The year now coming to an end has abounded with bad news on the political front. After a foul and very long debate on how we could ‘strip’ French citizens of their nationality – ultimately reaching the conclusion that this was impossible with regard to both French laws and international conventions – the government abandoned the bill. Immediately after that, a fresh bill was presented to ‘reform’ the labour code, largely getting rid of the majority of the guarantees enjoyed by workers. There was a mass mobilisation against this plan, lasting across the whole spring and part of summer. It opposed demonstrators in all France’s towns and cities to a police which, as the prime minister Manuel Valls put it, ‘had not been given any orders to show restraint’.
In this essay, first published at Les mots sont importants, Christine Delphy and Sylvie Tissot react to the storm created by Nicolas Sarkozy’s comments on French national identity in the build-up to the French presidential election. Translated by David Broder
Maurice Barrès and the far right Ligue des Patriotes, 1912. via Wikimedia Commons.
"Once you become French, your ancestors are the Gauls," declared Nicolas Sarkozy, bringing a deluge of protests. As people everywhere told him, our ancestors are far more numerous and diverse than "the Gauls" alone. Yet such protests are insufficient. For what we need to attack are the very terms of this debate.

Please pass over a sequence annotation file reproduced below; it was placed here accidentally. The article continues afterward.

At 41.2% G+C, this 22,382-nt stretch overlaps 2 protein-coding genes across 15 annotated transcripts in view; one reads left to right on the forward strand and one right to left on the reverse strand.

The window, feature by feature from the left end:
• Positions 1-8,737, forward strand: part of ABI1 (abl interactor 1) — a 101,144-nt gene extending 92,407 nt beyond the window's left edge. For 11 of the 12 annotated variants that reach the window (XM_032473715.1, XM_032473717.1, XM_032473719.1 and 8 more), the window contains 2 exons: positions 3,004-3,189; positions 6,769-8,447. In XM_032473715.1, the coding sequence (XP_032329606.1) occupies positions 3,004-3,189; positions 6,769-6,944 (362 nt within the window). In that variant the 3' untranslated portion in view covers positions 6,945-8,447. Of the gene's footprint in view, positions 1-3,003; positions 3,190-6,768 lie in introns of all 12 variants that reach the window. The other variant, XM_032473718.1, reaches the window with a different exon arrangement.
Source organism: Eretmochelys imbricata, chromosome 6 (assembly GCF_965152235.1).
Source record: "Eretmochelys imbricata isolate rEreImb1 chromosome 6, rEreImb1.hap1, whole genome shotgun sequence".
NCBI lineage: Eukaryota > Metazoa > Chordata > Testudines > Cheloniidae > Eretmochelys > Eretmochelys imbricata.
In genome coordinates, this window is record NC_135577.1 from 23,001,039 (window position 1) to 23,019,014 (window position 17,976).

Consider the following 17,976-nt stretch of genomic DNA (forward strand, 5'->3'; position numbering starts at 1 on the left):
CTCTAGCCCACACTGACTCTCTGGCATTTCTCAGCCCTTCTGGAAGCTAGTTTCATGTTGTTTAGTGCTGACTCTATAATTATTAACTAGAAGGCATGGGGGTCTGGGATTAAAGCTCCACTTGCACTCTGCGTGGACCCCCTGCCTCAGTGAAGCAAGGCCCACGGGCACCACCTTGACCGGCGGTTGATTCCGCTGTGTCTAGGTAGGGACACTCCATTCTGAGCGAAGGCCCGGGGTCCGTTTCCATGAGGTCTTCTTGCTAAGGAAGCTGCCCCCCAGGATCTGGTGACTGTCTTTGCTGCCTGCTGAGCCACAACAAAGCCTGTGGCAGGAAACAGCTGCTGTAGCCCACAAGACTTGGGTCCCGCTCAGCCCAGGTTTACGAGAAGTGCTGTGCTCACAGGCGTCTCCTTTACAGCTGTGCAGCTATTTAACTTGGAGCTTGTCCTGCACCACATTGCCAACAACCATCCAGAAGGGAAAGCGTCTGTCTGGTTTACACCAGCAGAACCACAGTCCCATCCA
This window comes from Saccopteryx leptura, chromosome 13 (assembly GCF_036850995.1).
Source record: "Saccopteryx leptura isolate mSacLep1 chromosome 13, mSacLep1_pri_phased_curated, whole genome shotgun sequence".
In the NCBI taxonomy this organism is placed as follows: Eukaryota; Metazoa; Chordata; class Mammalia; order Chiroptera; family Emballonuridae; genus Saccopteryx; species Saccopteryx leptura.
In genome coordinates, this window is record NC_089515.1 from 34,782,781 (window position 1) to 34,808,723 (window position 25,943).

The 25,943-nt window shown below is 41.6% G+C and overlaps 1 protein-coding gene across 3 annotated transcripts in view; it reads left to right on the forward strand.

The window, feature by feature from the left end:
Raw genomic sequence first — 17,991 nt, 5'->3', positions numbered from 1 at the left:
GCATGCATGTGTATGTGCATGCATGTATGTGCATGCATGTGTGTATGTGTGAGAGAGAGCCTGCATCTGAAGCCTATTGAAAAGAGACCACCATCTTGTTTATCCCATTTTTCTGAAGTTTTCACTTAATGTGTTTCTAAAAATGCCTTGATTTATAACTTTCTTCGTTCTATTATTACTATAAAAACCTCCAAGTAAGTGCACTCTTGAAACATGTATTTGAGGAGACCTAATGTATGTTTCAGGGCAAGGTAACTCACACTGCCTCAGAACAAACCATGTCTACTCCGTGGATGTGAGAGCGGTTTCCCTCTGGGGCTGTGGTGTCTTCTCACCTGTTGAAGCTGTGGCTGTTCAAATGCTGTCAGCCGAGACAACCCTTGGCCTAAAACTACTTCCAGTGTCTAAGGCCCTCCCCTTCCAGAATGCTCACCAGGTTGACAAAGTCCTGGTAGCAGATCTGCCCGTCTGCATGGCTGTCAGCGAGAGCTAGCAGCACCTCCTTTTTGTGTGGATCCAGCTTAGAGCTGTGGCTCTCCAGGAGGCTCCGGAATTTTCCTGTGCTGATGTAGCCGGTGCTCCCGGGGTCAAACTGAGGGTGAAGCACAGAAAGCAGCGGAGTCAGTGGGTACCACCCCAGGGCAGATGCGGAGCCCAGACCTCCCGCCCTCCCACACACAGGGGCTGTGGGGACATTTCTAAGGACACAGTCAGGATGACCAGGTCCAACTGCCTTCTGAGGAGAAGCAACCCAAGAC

Kumari Jayawardena's Feminism and Nationalism in the Third World is a comprehensive introduction to waves of feminist protest and revolt, and how they fell in line with the rise of nationalism in the nineteenth and through into the twentieth century, across the Middle East and Asia.
Below we have selected some of the significant women Jayawardena tells us about; women who carved out their own place during tumultuous times of change and reaction, fighting for the opportunity to express themselves through action and writing.
The world's first female leader of a country, Sri Lankan Prime Minister Sirimavo Bandaranaike, appointed in 1960
A foundational work of materialist feminism, Christine Delphy's Close to Home: A Materialist Analysis of Women's Oppression is out now in a new edition as part of Verso's Feminist Classics series.
Below, we present Delphy's "Continuities and Discontinuities in Marriage and Divorce," first published in the 1976 anthology Sexual Divisions and Society: Process and Change, edited by D. Leonard Barker and S. Allen, and included in Close to Home. Translated by Diana Leonard.
Studies devoted to divorce in the past have presented it as the sum of individual divorce situations, they have not defined it (e.g. Goode 1956; Kooy 1959; Chester 1973). This is doubtless because the definition of divorce and its sociological significance are taken for granted; divorce means the breakdown and failure of marriage. These are the words used by the individuals concerned and sociologists have implicitly approached the problem from the same point of view. Even if they have apparently (but not always) refrained from direct value judgements and emotionally laden terms such as ‘failure’, they have still considered that the definition of divorce as the end of marriage, its revocation, or as the opposite of marriage, was a satisfactory one.